We have all been in situations where we are on a sales call, and we get the sense that the other person has checked out of the discussion for some reason. Maybe there is an uncomfortably long silence on the phone. Maybe we can see the other person looking disengaged, making faces, getting distracted, or checking their phone.
The question is, what do we do then?
Let’s start by looking at what we don’t want to do. We don’t want to let our own personal discomfort drive the whole conversation into the ditch. That’s what happens if we let our feelings of being ignored or discounted by the other person make us say something like “Well, hey, thanks for inviting me in today. Let’s get together again sometime next week. When are you free?”
That’s an extremely common response from salespeople in this situation and it’s understandable enough. If we feel uncomfortable, we may feel like we just want to get out of there! But that’s definitely not the response we want to make. Why not? When we say that, we are helping the prospect end the interview… even though we don’t know why the disconnect that made us so uncomfortable is happening!
Why did the person disconnect from the conversation? Whatever it is and whatever they are experiencing, it’s right in front of you. If that is the case, the disconnect we are seeing could actually be a good thing … if we find out what that problem is. Is their problem that their boss gave them something to do, and they feel they haven’t been able to solve the problem and they don’t know what to do about that?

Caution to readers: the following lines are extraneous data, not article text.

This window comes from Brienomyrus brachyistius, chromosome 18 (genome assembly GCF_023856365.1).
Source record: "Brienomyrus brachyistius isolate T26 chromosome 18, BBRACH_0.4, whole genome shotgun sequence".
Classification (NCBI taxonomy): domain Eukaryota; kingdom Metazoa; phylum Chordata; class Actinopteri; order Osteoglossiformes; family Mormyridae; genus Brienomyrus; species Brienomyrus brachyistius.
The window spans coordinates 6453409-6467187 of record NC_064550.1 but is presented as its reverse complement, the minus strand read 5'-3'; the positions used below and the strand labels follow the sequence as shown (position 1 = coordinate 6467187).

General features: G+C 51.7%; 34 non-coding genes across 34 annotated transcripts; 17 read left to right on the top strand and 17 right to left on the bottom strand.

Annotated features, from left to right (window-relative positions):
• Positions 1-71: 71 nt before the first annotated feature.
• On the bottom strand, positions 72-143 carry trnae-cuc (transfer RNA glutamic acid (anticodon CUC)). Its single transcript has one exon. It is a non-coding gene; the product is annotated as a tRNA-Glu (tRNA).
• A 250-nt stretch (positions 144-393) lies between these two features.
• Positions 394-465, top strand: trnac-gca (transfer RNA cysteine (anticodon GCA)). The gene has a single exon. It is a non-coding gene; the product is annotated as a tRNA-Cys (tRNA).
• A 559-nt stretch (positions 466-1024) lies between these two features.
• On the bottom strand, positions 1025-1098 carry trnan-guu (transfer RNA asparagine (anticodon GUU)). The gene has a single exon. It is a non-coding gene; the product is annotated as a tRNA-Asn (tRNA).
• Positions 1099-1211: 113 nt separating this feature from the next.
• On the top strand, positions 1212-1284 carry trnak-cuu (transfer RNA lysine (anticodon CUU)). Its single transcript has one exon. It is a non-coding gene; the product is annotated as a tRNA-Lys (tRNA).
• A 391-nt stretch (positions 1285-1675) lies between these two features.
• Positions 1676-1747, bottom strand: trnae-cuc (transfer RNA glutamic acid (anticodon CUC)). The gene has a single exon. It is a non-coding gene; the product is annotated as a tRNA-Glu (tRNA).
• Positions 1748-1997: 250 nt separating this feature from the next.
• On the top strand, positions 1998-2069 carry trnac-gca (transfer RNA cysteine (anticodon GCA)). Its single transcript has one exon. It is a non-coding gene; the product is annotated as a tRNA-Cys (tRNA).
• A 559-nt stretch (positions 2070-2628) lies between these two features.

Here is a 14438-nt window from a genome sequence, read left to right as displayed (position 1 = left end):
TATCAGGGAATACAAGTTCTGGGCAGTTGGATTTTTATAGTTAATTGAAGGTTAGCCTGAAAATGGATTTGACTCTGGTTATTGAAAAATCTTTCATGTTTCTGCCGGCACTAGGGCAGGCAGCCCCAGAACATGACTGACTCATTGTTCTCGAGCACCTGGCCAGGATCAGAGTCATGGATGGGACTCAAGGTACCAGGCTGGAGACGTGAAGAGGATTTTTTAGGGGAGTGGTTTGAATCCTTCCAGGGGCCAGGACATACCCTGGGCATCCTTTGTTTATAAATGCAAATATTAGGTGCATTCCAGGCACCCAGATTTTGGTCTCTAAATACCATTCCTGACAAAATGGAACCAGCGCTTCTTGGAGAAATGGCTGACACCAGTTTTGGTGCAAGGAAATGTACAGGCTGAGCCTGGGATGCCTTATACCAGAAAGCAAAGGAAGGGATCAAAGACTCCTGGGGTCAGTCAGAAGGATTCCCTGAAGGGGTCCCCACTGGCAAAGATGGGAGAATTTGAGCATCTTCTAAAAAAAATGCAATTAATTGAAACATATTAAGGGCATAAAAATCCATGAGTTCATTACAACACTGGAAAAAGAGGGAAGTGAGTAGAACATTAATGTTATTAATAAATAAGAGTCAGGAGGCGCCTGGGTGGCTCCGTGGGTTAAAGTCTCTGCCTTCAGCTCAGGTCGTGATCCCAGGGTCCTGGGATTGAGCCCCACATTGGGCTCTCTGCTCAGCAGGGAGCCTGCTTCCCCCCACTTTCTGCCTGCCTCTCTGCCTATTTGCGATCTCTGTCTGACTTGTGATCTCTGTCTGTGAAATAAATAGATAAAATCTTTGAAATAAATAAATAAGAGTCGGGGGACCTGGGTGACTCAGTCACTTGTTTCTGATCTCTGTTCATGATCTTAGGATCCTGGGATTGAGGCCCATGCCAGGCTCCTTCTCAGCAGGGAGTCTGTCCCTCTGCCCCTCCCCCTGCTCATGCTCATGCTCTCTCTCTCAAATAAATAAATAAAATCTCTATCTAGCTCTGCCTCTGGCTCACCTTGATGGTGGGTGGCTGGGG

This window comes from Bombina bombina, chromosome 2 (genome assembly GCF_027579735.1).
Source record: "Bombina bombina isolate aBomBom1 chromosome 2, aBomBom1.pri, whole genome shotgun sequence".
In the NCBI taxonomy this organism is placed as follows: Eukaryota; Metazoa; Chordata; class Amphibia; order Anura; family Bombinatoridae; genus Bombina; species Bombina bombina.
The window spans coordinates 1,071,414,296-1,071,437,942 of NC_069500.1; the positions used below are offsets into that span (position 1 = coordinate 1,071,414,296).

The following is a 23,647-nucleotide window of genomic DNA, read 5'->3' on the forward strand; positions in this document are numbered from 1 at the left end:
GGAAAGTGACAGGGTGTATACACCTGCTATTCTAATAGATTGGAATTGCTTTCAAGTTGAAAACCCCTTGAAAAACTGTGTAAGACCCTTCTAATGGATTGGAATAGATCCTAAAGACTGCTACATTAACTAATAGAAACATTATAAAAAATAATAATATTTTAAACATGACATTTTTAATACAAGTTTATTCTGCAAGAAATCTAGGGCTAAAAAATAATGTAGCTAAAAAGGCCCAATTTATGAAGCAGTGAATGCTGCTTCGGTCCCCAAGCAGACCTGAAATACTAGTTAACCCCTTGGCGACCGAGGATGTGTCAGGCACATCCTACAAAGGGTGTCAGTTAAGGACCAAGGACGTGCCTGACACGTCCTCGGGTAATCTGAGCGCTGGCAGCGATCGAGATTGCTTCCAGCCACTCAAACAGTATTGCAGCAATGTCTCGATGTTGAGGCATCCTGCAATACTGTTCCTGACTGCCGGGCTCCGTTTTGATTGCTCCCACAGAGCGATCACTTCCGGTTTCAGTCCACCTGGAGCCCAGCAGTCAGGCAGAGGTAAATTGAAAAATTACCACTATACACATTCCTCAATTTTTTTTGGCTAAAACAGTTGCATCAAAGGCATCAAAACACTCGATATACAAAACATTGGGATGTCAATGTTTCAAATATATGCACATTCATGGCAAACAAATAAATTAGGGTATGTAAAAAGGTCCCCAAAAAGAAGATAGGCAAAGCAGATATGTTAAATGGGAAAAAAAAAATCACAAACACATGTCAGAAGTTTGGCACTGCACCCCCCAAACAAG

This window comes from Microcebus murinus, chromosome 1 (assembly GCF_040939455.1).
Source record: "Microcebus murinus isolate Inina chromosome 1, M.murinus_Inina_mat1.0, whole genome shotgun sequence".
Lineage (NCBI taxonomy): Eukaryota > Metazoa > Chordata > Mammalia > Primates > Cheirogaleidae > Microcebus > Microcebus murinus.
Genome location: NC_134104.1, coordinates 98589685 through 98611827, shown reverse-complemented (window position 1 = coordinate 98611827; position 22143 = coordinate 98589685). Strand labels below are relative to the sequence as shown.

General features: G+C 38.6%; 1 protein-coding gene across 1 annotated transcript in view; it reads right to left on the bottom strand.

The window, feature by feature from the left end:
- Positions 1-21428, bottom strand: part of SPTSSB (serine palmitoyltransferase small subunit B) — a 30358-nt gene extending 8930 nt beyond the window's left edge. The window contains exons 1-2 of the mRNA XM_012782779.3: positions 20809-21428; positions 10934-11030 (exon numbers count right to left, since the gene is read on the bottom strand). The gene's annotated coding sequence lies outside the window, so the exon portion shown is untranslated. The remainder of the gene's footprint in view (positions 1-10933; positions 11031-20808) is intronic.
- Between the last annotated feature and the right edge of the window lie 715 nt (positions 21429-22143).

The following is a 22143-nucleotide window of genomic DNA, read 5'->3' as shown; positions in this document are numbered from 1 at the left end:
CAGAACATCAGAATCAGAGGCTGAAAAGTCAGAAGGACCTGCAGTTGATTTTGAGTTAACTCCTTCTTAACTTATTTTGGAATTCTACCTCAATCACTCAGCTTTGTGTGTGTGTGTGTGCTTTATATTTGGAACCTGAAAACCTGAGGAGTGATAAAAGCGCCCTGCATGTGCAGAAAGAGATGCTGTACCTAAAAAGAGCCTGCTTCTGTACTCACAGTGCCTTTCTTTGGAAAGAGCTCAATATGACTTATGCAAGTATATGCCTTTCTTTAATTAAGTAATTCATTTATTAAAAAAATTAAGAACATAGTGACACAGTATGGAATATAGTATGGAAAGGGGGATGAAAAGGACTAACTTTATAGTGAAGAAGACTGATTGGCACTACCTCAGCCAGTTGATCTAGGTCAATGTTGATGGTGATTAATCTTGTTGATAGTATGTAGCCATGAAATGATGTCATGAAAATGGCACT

Or…is the problem that they love your competitor and they wish this conversation were over?
Or…is the problem that they’ve got a case of indigestion?
Who knows? It could be any of those things. It could be something entirely different. We have no idea, but it is our job to find out.
And here is the rule that will help us to do that. If you feel it, say it. What would following that rule look like in this setting? It might sound something like this: “Hey, Steve, you know what? Just now, I got the feeling that I may have said something that took us offline or maybe even upset you — for which I apologize. Help me understand. Did I create a problem somehow?”
Guess what is going to happen next? Nine times out of ten, Steve will tell you what is really going on. He will get you back on track. You will have a much better idea of what you should do next.
So don’t end the meeting for the prospect. If things get awkward, don’t run for the door. Instead, find a way to ask the other person what is going on. You may be able to put the meeting back together. Even if you can’t, you will know where you stand. “When I speak to your counterparts in other organizations, I typically find that the top three issues that they may be experiencing are (issue one), (issue two), and (issue of three). Do any of those sound familiar to you?”
Congratulations! You’ve started a conversation – one that will give you the opportunity to pose more questions. If you make a habit of taking full advantage of that opportunity, you are going to see for yourself that conversations beat presentations every time.
Pick up a copy of this report, 3 Ways to Deliver an Effective Sales Presentation.